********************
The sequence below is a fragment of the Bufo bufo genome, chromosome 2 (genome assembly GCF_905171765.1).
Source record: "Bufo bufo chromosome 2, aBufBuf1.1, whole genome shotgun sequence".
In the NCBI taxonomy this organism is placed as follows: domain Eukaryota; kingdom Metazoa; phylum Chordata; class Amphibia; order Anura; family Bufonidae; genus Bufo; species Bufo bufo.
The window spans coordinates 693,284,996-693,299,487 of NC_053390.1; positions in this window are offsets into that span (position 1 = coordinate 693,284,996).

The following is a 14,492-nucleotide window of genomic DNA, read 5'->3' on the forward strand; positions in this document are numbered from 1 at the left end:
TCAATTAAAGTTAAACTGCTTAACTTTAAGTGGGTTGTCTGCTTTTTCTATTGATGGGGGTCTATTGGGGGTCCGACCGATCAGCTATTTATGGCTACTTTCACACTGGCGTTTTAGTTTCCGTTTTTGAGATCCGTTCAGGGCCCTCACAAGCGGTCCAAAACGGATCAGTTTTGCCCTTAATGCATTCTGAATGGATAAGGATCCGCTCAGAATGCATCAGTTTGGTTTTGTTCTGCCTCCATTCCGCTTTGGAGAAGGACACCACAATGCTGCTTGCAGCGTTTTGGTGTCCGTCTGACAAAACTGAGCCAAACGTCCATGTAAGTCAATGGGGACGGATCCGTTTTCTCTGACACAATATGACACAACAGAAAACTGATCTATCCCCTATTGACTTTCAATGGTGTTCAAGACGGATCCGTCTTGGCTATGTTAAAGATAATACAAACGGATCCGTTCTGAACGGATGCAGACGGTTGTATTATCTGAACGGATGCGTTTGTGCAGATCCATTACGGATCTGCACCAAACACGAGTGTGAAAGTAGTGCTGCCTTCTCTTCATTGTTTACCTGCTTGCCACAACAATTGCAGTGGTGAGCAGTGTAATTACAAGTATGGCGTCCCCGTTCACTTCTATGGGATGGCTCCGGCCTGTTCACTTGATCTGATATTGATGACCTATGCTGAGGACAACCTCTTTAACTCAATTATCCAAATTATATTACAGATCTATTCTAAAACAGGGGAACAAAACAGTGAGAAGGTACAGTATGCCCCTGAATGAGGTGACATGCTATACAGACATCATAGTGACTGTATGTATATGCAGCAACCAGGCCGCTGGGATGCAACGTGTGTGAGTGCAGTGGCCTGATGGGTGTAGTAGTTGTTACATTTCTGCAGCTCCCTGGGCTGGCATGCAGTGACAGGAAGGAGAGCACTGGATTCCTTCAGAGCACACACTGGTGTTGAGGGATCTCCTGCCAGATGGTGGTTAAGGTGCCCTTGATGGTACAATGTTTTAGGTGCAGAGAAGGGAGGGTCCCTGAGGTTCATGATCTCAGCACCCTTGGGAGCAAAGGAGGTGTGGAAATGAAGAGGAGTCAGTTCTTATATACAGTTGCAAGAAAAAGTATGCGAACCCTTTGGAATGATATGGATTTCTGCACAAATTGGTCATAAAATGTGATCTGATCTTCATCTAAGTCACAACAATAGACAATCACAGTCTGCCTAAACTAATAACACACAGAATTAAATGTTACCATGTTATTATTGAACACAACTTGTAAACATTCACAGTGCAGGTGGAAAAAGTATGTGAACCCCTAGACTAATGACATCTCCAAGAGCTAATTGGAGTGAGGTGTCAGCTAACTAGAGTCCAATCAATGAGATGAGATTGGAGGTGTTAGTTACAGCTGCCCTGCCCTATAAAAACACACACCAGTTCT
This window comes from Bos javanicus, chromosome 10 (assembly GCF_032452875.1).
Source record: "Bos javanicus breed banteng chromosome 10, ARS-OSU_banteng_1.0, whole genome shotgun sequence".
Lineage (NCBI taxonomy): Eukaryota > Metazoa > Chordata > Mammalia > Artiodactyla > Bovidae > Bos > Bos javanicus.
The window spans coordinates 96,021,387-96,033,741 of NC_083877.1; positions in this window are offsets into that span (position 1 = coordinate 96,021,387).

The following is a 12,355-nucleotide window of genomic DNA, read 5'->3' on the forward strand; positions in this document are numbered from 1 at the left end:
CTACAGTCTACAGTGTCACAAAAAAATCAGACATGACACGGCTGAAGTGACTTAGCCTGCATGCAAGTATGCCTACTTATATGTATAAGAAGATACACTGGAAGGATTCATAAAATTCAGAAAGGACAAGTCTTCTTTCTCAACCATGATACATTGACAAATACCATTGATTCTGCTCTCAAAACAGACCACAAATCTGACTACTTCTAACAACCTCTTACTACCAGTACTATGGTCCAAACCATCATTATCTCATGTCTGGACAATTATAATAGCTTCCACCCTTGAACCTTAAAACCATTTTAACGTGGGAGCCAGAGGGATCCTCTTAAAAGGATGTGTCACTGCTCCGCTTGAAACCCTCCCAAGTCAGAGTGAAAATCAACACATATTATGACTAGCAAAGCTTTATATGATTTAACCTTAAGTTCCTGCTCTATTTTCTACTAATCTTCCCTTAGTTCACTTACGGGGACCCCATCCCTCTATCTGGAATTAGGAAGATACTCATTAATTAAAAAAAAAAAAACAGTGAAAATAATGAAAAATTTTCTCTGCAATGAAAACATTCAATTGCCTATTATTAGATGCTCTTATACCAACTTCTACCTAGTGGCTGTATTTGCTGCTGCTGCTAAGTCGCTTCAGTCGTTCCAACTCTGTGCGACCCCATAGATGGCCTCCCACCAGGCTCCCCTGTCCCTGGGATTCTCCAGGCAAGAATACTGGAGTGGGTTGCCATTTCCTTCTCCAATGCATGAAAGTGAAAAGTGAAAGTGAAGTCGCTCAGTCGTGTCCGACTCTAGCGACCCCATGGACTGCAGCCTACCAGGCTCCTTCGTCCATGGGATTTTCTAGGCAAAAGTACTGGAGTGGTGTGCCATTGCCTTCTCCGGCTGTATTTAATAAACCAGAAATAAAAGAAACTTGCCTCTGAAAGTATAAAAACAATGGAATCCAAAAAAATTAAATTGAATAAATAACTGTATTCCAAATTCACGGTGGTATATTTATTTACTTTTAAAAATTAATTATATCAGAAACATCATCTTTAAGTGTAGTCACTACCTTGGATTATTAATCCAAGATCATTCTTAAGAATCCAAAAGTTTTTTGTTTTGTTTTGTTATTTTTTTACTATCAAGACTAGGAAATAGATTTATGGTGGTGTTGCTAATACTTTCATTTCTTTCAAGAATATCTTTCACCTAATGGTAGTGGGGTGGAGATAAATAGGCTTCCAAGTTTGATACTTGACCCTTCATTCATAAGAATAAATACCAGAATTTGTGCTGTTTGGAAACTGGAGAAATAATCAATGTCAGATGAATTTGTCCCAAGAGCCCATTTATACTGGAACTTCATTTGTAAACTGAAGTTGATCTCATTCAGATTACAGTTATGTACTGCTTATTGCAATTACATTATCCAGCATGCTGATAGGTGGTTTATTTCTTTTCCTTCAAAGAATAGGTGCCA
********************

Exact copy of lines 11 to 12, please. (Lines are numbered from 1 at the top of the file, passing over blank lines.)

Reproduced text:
The following is a 12,355-nucleotide window of genomic DNA, read 5'->3' on the forward strand; positions in this document are numbered from 1 at the left end:
CTACAGTCTACAGTGTCACAAAAAAATCAGACATGACACGGCTGAAGTGACTTAGCCTGCATGCAAGTATGCCTACTTATATGTATAAGAAGATACACTGGAAGGATTCATAAAATTCAGAAAGGACAAGTCTTCTTTCTCAACCATGATACATTGACAAATACCATTGATTCTGCTCTCAAAACAGACCACAAATCTGACTACTTCTAACAACCTCTTACTACCAGTACTATGGTCCAAACCATCATTATCTCATGTCTGGACAATTATAATAGCTTCCACCCTTGAACCTTAAAACCATTTTAACGTGGGAGCCAGAGGGATCCTCTTAAAAGGATGTGTCACTGCTCCGCTTGAAACCCTCCCAAGTCAGAGTGAAAATCAACACATATTATGACTAGCAAAGCTTTATATGATTTAACCTTAAGTTCCTGCTCTATTTTCTACTAATCTTCCCTTAGTTCACTTACGGGGACCCCATCCCTCTATCTGGAATTAGGAAGATACTCATTAATTAAAAAAAAAAAAACAGTGAAAATAATGAAAAATTTTCTCTGCAATGAAAACATTCAATTGCCTATTATTAGATGCTCTTATACCAACTTCTACCTAGTGGCTGTATTTGCTGCTGCTGCTAAGTCGCTTCAGTCGTTCCAACTCTGTGCGACCCCATAGATGGCCTCCCACCAGGCTCCCCTGTCCCTGGGATTCTCCAGGCAAGAATACTGGAGTGGGTTGCCATTTCCTTCTCCAATGCATGAAAGTGAAAAGTGAAAGTGAAGTCGCTCAGTCGTGTCCGACTCTAGCGACCCCATGGACTGCAGCCTACCAGGCTCCTTCGTCCATGGGATTTTCTAGGCAAAAGTACTGGAGTGGTGTGCCATTGCCTTCTCCGGCTGTATTTAATAAACCAGAAATAAAAGAAACTTGCCTCTGAAAGTATAAAAACAATGGAATCCAAAAAAATTAAATTGAATAAATAACTGTATTCCAAATTCACGGTGGTATATTTATTTACTTTTAAAAATTAATTATATCAGAAACATCATCTTTAAGTGTAGTCACTACCTTGGATTATTAATCCAAGATCATTCTTAAGAATCCAAAAGTTTTTTGTTTTGTTTTGTTATTTTTTTACTATCAAGACTAGGAAATAGATTTATGGTGGTGTTGCTAATACTTTCATTTCTTTCAAGAATATCTTTCACCTAATGGTAGTGGGGTGGAGATAAATAGGCTTCCAAGTTTGATACTTGACCCTTCATTCATAAGAATAAATACCAGAATTTGTGCTGTTTGGAAACTGGAGAAATAATCAATGTCAGATGAATTTGTCCCAAGAGCCCATTTATACTGGAACTTCATTTGTAAACTGAAGTTGATCTCATTCAGATTACAGTTATGTACTGCTTATTGCAATTACATTATCCAGCATGCTGATAGGTGGTTTATTTCTTTTCCTTCAAAGAATAGGTGCCA